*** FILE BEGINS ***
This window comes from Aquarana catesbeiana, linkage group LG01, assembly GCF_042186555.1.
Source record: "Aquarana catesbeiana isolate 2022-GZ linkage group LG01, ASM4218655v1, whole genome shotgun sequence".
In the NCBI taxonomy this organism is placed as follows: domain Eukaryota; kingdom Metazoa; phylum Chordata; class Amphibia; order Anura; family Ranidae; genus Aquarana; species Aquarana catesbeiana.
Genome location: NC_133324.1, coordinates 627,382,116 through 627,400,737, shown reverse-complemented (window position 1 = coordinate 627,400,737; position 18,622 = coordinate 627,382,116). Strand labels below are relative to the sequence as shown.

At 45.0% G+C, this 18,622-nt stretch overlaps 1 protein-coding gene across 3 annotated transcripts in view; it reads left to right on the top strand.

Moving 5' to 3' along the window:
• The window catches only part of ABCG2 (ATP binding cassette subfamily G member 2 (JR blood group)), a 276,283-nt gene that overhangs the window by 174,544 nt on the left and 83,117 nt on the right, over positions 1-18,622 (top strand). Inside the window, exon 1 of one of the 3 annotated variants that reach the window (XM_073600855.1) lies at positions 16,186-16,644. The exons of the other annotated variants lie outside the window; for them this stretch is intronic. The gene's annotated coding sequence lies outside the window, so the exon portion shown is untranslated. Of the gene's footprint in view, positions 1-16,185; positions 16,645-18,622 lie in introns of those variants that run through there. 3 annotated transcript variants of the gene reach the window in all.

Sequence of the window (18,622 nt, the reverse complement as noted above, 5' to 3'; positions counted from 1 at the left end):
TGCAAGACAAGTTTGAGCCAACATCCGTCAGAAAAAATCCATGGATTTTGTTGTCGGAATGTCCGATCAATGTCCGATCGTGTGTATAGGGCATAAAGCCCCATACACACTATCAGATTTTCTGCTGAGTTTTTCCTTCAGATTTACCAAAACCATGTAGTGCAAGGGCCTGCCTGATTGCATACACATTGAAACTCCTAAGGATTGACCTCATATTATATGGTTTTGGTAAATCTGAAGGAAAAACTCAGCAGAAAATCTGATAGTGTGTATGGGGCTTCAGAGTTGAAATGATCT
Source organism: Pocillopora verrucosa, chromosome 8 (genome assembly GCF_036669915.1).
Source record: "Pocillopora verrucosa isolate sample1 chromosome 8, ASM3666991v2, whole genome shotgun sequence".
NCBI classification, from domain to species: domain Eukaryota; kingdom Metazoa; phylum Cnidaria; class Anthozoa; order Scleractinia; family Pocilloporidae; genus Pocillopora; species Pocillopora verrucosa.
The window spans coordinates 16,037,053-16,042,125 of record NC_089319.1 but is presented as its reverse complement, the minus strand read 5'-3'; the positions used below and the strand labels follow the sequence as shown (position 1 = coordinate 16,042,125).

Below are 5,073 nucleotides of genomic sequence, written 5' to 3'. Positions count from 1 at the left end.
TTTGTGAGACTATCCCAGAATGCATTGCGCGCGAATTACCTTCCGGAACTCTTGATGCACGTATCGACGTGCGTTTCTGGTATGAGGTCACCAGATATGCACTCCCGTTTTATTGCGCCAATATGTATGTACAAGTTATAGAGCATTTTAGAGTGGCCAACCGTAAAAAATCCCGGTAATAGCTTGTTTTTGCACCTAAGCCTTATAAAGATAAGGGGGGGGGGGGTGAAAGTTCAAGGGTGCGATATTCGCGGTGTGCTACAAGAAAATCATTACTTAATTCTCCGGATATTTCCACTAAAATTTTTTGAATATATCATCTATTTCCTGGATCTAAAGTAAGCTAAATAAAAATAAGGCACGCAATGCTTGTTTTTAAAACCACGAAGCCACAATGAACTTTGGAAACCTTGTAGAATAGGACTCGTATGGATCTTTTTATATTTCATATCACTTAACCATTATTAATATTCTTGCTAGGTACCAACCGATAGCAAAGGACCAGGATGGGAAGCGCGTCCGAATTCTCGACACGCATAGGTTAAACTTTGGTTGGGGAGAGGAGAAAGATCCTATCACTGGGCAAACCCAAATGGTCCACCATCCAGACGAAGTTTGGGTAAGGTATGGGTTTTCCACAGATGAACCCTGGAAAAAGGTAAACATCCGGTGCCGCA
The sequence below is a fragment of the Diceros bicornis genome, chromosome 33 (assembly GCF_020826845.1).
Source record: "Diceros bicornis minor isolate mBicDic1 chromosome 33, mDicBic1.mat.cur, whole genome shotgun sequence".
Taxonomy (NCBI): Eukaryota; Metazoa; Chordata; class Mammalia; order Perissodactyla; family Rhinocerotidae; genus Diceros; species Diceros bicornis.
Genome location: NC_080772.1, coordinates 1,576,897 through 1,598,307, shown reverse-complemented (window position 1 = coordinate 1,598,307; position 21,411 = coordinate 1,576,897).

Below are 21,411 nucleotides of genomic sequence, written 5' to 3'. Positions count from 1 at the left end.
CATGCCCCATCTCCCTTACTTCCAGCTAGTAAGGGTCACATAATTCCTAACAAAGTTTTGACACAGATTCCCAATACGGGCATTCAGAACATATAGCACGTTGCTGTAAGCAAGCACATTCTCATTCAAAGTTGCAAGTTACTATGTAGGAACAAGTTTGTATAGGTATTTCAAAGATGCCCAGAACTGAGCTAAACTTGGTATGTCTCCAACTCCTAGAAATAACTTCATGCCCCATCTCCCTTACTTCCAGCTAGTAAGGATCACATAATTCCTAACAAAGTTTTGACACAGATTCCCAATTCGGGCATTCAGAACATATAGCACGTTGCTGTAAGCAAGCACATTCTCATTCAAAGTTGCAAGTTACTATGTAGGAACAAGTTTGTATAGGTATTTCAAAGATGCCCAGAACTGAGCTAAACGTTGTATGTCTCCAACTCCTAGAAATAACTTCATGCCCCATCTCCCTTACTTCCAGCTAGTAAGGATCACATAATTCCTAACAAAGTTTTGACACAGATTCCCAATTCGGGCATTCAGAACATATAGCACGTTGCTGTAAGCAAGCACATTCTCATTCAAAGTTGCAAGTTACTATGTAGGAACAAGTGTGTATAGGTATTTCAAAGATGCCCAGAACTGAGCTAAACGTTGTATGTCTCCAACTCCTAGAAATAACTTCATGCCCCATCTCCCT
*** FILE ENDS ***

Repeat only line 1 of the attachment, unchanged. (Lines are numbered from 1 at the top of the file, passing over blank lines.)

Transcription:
This window comes from Aquarana catesbeiana, linkage group LG01, assembly GCF_042186555.1.